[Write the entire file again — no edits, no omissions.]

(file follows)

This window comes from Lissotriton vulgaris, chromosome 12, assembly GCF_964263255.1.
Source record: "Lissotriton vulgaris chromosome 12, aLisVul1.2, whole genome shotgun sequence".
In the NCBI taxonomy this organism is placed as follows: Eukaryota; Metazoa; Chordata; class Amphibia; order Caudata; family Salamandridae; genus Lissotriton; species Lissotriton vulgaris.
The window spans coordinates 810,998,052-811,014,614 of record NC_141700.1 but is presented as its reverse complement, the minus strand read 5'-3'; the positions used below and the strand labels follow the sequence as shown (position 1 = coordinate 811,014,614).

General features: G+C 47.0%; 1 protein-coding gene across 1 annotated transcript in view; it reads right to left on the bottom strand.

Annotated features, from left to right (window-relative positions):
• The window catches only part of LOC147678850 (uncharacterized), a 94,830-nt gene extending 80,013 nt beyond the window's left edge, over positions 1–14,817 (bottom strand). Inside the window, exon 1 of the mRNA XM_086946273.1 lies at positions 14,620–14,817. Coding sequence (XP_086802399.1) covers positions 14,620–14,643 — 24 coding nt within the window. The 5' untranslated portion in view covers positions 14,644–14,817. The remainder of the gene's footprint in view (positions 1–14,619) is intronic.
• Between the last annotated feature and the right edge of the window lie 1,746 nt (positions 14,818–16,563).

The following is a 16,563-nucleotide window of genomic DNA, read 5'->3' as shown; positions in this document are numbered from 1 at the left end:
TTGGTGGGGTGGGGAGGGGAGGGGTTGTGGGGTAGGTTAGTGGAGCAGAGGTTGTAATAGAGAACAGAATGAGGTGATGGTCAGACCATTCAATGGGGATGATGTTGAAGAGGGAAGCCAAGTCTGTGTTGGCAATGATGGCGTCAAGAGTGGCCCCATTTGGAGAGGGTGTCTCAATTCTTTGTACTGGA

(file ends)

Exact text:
This window comes from Lissotriton vulgaris, chromosome 12, assembly GCF_964263255.1.
Source record: "Lissotriton vulgaris chromosome 12, aLisVul1.2, whole genome shotgun sequence".
In the NCBI taxonomy this organism is placed as follows: Eukaryota; Metazoa; Chordata; class Amphibia; order Caudata; family Salamandridae; genus Lissotriton; species Lissotriton vulgaris.
The window spans coordinates 810,998,052-811,014,614 of record NC_141700.1 but is presented as its reverse complement, the minus strand read 5'-3'; the positions used below and the strand labels follow the sequence as shown (position 1 = coordinate 811,014,614).

General features: G+C 47.0%; 1 protein-coding gene across 1 annotated transcript in view; it reads right to left on the bottom strand.

Annotated features, from left to right (window-relative positions):
• The window catches only part of LOC147678850 (uncharacterized), a 94,830-nt gene extending 80,013 nt beyond the window's left edge, over positions 1–14,817 (bottom strand). Inside the window, exon 1 of the mRNA XM_086946273.1 lies at positions 14,620–14,817. Coding sequence (XP_086802399.1) covers positions 14,620–14,643 — 24 coding nt within the window. The 5' untranslated portion in view covers positions 14,644–14,817. The remainder of the gene's footprint in view (positions 1–14,619) is intronic.
• Between the last annotated feature and the right edge of the window lie 1,746 nt (positions 14,818–16,563).

The following is a 16,563-nucleotide window of genomic DNA, read 5'->3' as shown; positions in this document are numbered from 1 at the left end:
TTGGTGGGGTGGGGAGGGGAGGGGTTGTGGGGTAGGTTAGTGGAGCAGAGGTTGTAATAGAGAACAGAATGAGGTGATGGTCAGACCATTCAATGGGGATGATGTTGAAGAGGGAAGCCAAGTCTGTGTTGGCAATGATGGCGTCAAGAGTGGCCCCATTTGGAGAGGGTGTCTCAATTCTTTGTACTGGA